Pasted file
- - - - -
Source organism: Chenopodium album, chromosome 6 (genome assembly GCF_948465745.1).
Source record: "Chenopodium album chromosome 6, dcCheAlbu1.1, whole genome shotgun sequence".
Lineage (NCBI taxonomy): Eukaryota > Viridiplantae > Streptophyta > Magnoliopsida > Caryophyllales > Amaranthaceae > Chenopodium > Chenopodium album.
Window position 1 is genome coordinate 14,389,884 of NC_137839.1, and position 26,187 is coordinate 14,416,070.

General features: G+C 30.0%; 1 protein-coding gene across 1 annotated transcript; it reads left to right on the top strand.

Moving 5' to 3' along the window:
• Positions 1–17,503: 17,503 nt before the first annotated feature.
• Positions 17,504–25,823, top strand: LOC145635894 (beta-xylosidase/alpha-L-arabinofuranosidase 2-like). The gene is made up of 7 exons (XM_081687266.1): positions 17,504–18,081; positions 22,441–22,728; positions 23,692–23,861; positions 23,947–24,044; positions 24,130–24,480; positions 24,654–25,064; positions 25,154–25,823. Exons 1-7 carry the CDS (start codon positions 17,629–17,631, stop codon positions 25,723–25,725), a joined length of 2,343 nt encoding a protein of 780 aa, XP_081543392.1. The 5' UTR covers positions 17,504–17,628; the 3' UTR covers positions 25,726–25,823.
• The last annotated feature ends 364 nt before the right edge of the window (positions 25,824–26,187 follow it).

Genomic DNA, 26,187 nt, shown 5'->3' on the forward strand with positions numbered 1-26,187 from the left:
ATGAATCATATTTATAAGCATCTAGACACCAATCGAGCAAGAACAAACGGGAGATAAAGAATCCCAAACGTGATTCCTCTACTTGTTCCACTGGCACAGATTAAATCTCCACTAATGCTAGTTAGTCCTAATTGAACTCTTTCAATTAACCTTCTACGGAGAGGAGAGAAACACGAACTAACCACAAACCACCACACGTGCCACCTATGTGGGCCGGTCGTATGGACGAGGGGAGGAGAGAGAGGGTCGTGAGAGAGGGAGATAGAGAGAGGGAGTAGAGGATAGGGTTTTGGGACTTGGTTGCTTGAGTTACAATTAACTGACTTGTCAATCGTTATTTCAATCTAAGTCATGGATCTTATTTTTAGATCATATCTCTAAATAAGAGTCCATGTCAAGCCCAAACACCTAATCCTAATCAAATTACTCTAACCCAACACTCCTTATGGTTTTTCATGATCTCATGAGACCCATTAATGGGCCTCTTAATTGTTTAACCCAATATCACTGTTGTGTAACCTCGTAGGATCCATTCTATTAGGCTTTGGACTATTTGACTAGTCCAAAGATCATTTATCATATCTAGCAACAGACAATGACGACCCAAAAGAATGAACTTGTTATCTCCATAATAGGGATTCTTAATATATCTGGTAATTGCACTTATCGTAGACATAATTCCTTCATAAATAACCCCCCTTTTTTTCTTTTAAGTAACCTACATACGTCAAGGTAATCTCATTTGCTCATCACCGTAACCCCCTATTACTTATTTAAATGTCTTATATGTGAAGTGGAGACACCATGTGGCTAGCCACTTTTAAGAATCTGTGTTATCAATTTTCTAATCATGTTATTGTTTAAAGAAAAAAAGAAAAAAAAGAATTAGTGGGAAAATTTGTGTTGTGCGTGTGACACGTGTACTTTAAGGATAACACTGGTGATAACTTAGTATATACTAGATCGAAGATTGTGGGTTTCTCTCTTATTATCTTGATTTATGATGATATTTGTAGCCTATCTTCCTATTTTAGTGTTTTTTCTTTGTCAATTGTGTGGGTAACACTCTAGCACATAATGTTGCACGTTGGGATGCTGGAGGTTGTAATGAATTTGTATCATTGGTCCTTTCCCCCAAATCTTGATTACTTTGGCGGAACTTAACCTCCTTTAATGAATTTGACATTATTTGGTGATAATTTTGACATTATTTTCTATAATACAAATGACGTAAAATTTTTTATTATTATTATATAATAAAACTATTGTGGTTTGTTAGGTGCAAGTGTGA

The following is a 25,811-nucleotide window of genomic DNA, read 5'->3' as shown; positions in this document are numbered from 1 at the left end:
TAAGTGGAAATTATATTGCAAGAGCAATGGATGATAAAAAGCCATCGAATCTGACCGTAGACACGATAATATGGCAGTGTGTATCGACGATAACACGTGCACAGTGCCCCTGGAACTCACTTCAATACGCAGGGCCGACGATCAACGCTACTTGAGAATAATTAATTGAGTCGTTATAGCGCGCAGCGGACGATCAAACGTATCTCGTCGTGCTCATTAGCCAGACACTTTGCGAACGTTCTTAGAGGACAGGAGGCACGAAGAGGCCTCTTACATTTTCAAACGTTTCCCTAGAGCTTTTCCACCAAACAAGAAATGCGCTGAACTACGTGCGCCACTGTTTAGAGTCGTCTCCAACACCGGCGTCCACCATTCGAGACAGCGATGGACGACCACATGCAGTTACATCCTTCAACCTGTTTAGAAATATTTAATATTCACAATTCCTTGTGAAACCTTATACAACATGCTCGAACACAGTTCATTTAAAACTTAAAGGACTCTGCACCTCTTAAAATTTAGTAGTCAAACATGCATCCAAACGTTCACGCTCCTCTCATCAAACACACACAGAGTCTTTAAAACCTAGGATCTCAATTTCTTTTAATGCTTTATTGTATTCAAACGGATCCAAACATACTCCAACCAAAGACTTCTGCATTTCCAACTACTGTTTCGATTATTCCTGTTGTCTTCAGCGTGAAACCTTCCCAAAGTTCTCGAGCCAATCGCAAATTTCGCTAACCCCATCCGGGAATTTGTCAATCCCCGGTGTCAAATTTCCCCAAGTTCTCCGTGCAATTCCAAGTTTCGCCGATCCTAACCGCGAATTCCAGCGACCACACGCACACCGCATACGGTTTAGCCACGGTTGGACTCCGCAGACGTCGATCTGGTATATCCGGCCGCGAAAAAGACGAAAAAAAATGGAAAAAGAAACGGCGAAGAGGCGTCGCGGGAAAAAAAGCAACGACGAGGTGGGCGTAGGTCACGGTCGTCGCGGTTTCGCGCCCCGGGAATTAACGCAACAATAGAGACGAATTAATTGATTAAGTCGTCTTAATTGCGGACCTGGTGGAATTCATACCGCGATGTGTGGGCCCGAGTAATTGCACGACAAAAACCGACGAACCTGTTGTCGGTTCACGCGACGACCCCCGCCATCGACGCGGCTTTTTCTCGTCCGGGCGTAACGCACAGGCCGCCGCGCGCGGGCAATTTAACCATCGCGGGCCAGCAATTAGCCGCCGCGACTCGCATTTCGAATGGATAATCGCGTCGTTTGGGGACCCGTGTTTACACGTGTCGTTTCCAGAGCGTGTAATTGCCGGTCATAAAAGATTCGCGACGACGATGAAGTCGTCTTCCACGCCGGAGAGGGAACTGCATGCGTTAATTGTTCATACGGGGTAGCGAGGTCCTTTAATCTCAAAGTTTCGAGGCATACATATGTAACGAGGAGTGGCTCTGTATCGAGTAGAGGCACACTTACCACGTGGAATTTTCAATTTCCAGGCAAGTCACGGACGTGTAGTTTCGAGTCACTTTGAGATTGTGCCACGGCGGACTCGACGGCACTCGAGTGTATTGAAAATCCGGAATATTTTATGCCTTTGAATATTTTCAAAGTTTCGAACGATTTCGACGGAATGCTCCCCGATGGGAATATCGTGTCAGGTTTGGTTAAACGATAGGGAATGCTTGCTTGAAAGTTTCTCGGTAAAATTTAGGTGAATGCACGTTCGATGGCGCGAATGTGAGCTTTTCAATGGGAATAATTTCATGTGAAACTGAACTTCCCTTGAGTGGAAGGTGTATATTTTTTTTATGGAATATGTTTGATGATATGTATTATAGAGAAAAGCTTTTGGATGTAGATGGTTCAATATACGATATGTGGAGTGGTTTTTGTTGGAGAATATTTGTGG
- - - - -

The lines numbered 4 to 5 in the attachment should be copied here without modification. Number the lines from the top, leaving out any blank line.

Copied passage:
Window position 1 is genome coordinate 14,389,884 of NC_137839.1, and position 26,187 is coordinate 14,416,070.

General features: G+C 30.0%; 1 protein-coding gene across 1 annotated transcript; it reads left to right on the top strand.